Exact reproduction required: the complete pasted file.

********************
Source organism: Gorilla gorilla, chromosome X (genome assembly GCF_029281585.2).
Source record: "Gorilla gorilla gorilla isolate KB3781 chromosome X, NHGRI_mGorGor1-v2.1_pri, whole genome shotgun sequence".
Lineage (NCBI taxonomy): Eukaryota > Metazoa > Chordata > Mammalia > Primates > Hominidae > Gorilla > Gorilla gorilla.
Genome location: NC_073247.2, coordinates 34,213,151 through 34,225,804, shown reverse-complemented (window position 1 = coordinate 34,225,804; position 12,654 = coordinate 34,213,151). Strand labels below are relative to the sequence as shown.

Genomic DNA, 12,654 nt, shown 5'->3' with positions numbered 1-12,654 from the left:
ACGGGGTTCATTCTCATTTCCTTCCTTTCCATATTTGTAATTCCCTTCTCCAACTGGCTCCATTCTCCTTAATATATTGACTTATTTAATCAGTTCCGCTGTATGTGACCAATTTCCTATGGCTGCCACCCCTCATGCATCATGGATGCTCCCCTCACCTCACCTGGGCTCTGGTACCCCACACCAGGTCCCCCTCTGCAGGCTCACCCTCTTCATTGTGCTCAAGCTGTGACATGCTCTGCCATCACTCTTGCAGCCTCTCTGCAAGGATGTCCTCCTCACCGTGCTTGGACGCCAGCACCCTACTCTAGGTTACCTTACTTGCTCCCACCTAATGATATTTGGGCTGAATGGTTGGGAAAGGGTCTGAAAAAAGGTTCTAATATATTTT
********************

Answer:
Source organism: Gorilla gorilla, chromosome X (genome assembly GCF_029281585.2).
Source record: "Gorilla gorilla gorilla isolate KB3781 chromosome X, NHGRI_mGorGor1-v2.1_pri, whole genome shotgun sequence".
Lineage (NCBI taxonomy): Eukaryota > Metazoa > Chordata > Mammalia > Primates > Hominidae > Gorilla > Gorilla gorilla.
Genome location: NC_073247.2, coordinates 34,213,151 through 34,225,804, shown reverse-complemented (window position 1 = coordinate 34,225,804; position 12,654 = coordinate 34,213,151). Strand labels below are relative to the sequence as shown.

Genomic DNA, 12,654 nt, shown 5'->3' with positions numbered 1-12,654 from the left:
ACGGGGTTCATTCTCATTTCCTTCCTTTCCATATTTGTAATTCCCTTCTCCAACTGGCTCCATTCTCCTTAATATATTGACTTATTTAATCAGTTCCGCTGTATGTGACCAATTTCCTATGGCTGCCACCCCTCATGCATCATGGATGCTCCCCTCACCTCACCTGGGCTCTGGTACCCCACACCAGGTCCCCCTCTGCAGGCTCACCCTCTTCATTGTGCTCAAGCTGTGACATGCTCTGCCATCACTCTTGCAGCCTCTCTGCAAGGATGTCCTCCTCACCGTGCTTGGACGCCAGCACCCTACTCTAGGTTACCTTACTTGCTCCCACCTAATGATATTTGGGCTGAATGGTTGGGAAAGGGTCTGAAAAAAGGTTCTAATATATTTT